Michael Tsiang has owned more cars than he can count
Ask Michael Tsiang about his car history, and be prepared to listen for a while. The guy loves cars – and the list of vehicles he’s owned proves it. Rarely, it seems, did a year go by that he didn’t buy a new car. Starting in 1989, he’s driven a string of vehicles, always something novel, and always something new. Indeed, the only used car he ever purchased was a 1987 Subaru Rex, a 500-cc microcar that he drove while he was living in Japan in the early nineties. His current stable includes two Audis – an A3 TDI and a Q5 TDI – and a BMW 320xi.
“What can I say? I love all-wheel drive, and since coming to Audi, I love diesel, too.”
Tsiang’s path to selling Audis isn’t a conventional one. Growing up in New York City, he majored in finance for his undergraduate degree and also obtained a master’s degree in travel management. He travelled extensively in Asia to pick up languages – Mandarin, Cantonese, Japanese – and was a real estate agent before entering the automotive field.
But cars were always a part of his story. Beyond his personal car-buying addiction, throughout the years, one of his cousins by marriage was one of the Canada’s most prominent automotive journalists, and one of the few writing in Chinese. Between work, Michael would join his cousin on trips to pick up and drop off test vehicles, experiencing a wide variety of brands and models. Through that, he developed a love of German cars, and of high technology.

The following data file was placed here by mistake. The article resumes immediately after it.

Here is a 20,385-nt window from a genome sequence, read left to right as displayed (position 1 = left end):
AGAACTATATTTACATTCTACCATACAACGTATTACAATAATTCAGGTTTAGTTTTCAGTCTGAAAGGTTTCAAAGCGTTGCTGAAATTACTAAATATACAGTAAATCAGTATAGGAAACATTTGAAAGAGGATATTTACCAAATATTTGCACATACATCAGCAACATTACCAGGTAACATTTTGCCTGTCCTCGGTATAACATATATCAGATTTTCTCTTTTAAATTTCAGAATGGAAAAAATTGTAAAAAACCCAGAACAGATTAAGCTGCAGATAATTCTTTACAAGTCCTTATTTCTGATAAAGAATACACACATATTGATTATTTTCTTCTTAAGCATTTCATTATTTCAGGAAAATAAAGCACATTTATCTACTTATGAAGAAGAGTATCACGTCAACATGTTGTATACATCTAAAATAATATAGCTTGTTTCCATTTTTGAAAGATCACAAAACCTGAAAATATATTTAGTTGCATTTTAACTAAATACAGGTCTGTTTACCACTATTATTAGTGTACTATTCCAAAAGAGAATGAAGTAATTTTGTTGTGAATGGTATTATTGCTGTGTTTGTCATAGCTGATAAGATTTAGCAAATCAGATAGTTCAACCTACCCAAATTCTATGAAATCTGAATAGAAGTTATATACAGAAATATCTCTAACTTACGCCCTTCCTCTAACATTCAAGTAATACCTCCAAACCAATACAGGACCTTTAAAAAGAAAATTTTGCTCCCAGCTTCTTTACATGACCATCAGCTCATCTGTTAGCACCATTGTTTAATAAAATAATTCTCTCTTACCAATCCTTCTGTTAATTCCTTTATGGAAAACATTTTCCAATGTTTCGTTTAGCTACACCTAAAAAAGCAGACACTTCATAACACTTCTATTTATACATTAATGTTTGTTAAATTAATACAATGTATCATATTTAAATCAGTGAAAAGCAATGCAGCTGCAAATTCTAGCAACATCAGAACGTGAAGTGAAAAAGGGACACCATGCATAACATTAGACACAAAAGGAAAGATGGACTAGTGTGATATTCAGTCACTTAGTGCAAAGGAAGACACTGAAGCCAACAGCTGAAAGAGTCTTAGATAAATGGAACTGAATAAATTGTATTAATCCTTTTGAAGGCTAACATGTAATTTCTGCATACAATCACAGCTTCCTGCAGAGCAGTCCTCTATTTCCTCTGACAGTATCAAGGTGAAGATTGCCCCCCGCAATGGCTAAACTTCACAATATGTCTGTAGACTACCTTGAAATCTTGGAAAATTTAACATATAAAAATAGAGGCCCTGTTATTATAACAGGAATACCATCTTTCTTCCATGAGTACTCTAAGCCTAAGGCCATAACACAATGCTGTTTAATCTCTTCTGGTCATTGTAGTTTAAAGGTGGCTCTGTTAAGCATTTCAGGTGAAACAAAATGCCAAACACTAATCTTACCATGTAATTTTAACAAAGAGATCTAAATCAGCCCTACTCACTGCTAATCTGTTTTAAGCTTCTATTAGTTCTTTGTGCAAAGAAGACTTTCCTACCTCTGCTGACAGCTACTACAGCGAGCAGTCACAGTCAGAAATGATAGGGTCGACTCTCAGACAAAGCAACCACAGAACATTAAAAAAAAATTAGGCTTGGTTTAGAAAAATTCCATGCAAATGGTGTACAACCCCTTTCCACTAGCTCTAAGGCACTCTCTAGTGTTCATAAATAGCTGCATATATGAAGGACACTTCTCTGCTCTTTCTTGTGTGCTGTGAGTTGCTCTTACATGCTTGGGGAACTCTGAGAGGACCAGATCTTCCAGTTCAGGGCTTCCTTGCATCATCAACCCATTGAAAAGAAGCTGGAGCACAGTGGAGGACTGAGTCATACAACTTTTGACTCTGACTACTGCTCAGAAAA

“Still, when I answered an ad online when Pfaff was recruiting in July 2012 for the new store, I wasn’t quite sure what I would be stepping into,” he says. “The company had a great reputation, but it was an adjustment from being self-employed. Fortunately, working here is paradise.”
Ask him what he likes most about his job, and Michael focuses on the culture in the store, and of the company. “It’s a well-run organization for so many reasons. The core group of executives at Pfaff is approachable and friendly – and they listen. It doesn’t matter whether it’s a porter or a salesperson or a manager making a suggestion; if it’s a good idea, it’s a good idea. These are the kind of people you really want to work for. Pfaff was my first job selling cars; they still listen.”
Certainly, his experience in previous industries has helped him a lot. “The process of selling a car isn’t fundamentally different from travel, where the cycle is shorter, or a house, where the cycle is longer. But the steps – of understanding their needs, helping them find exactly what is right for them, following through even after the sale – are the same. It’s just that here, I’m selling a product I’m truly, truly passionate about.”